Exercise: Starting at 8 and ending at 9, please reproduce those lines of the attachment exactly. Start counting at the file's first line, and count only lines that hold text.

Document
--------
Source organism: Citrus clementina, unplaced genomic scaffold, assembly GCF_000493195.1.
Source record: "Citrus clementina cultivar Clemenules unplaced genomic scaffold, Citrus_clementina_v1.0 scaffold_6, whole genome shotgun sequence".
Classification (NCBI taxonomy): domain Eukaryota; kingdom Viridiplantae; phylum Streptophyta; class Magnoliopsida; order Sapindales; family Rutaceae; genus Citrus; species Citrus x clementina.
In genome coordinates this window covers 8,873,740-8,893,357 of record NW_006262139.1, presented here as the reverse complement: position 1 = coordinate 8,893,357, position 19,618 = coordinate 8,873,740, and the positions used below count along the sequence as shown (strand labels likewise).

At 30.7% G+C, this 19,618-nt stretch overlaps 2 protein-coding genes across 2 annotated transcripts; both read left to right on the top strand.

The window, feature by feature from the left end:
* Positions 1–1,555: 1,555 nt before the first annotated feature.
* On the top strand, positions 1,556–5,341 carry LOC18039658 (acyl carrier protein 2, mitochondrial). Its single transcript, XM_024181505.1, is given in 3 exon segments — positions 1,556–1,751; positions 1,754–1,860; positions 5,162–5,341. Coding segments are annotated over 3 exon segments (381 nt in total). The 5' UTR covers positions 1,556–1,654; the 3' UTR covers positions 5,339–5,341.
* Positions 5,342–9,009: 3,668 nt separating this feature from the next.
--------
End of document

* On the top strand, positions 1,556–5,341 carry LOC18039658 (acyl carrier protein 2, mitochondrial). Its single transcript, XM_024181505.1, is given in 3 exon segments — positions 1,556–1,751; positions 1,754–1,860; positions 5,162–5,341. Coding segments are annotated over 3 exon segments (381 nt in total). The 5' UTR covers positions 1,556–1,654; the 3' UTR covers positions 5,339–5,341.
* Positions 5,342–9,009: 3,668 nt separating this feature from the next.